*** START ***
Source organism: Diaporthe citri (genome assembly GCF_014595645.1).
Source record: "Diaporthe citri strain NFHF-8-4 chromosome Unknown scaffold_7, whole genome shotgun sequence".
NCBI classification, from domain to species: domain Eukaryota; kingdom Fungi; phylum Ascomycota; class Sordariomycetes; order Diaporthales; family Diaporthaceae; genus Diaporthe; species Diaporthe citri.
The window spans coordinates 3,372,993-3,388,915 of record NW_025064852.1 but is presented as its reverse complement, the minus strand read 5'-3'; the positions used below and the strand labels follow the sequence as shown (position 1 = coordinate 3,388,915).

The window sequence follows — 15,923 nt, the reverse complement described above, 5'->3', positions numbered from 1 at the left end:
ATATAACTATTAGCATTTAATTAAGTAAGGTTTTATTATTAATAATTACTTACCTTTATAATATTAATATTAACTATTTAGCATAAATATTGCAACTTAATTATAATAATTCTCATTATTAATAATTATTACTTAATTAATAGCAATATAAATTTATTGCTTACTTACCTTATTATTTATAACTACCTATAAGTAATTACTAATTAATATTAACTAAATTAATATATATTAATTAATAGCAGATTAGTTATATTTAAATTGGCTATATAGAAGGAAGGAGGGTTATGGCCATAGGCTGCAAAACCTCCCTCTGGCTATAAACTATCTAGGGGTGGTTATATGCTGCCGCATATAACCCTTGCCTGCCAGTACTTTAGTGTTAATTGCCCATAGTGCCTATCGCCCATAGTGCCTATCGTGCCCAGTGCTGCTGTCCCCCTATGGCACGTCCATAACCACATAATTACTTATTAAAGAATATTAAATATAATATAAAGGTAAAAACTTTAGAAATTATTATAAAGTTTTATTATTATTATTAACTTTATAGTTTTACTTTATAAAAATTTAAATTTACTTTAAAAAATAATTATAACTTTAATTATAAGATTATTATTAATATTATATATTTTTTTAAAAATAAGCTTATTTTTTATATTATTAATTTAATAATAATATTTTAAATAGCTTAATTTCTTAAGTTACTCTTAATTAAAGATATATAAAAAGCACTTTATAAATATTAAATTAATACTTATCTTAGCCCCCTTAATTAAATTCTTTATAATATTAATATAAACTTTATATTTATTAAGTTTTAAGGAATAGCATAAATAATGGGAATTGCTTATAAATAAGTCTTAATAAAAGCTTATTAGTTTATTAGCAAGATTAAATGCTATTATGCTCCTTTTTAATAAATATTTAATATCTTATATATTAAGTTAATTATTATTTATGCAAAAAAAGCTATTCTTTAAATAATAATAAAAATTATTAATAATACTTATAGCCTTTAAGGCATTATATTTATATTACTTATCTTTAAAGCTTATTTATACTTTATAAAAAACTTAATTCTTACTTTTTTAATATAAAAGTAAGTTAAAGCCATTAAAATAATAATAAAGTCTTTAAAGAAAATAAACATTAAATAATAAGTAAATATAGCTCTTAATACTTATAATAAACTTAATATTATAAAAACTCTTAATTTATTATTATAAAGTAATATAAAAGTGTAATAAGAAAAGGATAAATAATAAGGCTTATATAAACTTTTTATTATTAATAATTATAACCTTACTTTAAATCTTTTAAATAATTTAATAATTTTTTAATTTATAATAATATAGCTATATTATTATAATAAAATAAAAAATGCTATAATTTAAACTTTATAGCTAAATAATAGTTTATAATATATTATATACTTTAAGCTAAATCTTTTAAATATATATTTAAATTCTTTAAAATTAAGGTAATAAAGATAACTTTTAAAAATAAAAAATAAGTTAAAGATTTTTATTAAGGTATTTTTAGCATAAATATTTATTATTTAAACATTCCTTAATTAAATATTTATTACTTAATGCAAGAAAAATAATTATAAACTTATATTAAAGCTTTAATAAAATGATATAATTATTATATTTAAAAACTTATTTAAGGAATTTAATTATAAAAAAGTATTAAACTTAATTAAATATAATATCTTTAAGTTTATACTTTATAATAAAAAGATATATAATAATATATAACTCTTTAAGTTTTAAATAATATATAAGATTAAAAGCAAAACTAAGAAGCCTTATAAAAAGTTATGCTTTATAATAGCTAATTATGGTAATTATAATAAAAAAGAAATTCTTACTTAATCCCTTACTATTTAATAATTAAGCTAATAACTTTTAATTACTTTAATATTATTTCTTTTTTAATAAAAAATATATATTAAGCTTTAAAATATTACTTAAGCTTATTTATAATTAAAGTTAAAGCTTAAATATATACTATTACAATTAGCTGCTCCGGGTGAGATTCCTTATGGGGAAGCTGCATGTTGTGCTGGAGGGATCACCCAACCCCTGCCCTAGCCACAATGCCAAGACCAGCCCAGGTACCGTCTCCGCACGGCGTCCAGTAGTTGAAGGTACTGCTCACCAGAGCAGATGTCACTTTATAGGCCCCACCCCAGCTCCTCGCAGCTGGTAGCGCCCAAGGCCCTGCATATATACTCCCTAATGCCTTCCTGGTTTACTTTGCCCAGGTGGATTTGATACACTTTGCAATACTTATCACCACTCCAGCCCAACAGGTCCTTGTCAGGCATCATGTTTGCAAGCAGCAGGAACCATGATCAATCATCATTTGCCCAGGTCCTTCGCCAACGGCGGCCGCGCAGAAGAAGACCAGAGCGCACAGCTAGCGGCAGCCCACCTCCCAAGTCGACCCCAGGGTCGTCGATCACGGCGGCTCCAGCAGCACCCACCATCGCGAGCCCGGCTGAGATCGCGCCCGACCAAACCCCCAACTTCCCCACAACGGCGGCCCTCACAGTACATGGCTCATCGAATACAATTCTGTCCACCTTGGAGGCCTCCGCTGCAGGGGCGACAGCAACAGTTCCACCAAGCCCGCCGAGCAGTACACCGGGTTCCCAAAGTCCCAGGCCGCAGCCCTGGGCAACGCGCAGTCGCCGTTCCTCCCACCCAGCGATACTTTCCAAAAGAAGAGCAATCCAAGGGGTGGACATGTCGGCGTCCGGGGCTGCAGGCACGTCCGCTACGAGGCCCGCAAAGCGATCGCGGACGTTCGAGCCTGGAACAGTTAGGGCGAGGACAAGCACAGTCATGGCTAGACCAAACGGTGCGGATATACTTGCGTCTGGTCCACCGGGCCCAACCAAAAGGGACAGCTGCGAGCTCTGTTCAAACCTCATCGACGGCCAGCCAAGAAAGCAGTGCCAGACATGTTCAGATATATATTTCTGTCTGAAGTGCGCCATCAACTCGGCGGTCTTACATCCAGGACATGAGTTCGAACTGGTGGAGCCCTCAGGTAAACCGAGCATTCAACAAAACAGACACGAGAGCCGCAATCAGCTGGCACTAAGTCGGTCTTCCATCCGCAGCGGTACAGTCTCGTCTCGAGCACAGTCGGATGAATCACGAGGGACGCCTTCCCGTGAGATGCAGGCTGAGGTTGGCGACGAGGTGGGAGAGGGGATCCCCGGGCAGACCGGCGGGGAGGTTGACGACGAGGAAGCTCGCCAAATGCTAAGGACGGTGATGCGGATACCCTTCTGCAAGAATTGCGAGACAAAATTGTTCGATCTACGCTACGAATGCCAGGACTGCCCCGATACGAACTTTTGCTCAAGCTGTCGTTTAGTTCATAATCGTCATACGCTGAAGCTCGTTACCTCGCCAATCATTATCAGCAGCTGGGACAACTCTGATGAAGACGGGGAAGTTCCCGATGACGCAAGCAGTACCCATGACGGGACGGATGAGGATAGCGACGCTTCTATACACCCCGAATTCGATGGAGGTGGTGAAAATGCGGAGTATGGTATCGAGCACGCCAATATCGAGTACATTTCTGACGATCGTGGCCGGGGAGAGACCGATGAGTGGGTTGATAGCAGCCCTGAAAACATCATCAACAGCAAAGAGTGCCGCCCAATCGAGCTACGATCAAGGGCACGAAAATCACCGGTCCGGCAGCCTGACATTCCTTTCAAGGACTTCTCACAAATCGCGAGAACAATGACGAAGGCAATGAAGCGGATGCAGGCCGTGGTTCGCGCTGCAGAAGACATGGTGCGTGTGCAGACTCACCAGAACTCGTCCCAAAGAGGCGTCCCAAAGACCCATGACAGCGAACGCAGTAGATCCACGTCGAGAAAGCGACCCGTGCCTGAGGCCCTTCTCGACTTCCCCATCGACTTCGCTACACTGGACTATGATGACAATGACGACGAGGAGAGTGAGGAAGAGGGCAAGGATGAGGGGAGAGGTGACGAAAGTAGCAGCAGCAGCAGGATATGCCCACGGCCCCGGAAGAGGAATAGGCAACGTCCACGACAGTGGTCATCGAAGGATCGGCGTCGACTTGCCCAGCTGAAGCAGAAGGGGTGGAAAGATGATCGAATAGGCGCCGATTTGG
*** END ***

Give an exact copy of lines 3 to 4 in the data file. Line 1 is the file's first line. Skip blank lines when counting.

NCBI classification, from domain to species: domain Eukaryota; kingdom Fungi; phylum Ascomycota; class Sordariomycetes; order Diaporthales; family Diaporthaceae; genus Diaporthe; species Diaporthe citri.
The window spans coordinates 3,372,993-3,388,915 of record NW_025064852.1 but is presented as its reverse complement, the minus strand read 5'-3'; the positions used below and the strand labels follow the sequence as shown (position 1 = coordinate 3,388,915).